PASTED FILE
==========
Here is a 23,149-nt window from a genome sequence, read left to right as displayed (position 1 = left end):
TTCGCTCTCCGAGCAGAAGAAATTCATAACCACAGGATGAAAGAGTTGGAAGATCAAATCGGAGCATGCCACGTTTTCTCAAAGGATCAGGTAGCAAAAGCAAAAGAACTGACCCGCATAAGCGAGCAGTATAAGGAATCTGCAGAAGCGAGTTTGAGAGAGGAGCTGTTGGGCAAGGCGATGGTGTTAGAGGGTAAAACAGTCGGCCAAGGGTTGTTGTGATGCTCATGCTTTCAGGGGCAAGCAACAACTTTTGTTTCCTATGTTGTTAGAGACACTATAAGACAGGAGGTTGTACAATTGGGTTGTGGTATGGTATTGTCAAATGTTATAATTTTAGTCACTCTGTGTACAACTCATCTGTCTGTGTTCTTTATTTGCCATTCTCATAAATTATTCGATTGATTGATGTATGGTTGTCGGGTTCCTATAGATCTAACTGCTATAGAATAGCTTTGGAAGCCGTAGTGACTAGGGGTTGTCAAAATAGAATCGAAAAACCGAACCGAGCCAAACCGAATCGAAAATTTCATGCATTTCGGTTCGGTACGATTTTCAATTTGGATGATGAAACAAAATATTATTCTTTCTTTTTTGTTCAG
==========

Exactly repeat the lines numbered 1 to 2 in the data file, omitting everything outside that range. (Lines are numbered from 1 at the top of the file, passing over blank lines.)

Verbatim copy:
Here is a 23,149-nt window from a genome sequence, read left to right as displayed (position 1 = left end):
TTCGCTCTCCGAGCAGAAGAAATTCATAACCACAGGATGAAAGAGTTGGAAGATCAAATCGGAGCATGCCACGTTTTCTCAAAGGATCAGGTAGCAAAAGCAAAAGAACTGACCCGCATAAGCGAGCAGTATAAGGAATCTGCAGAAGCGAGTTTGAGAGAGGAGCTGTTGGGCAAGGCGATGGTGTTAGAGGGTAAAACAGTCGGCCAAGGGTTGTTGTGATGCTCATGCTTTCAGGGGCAAGCAACAACTTTTGTTTCCTATGTTGTTAGAGACACTATAAGACAGGAGGTTGTACAATTGGGTTGTGGTATGGTATTGTCAAATGTTATAATTTTAGTCACTCTGTGTACAACTCATCTGTCTGTGTTCTTTATTTGCCATTCTCATAAATTATTCGATTGATTGATGTATGGTTGTCGGGTTCCTATAGATCTAACTGCTATAGAATAGCTTTGGAAGCCGTAGTGACTAGGGGTTGTCAAAATAGAATCGAAAAACCGAACCGAGCCAAACCGAATCGAAAATTTCATGCATTTCGGTTCGGTACGATTTTCAATTTGGATGATGAAACAAAATATTATTCTTTCTTTTTTGTTCAG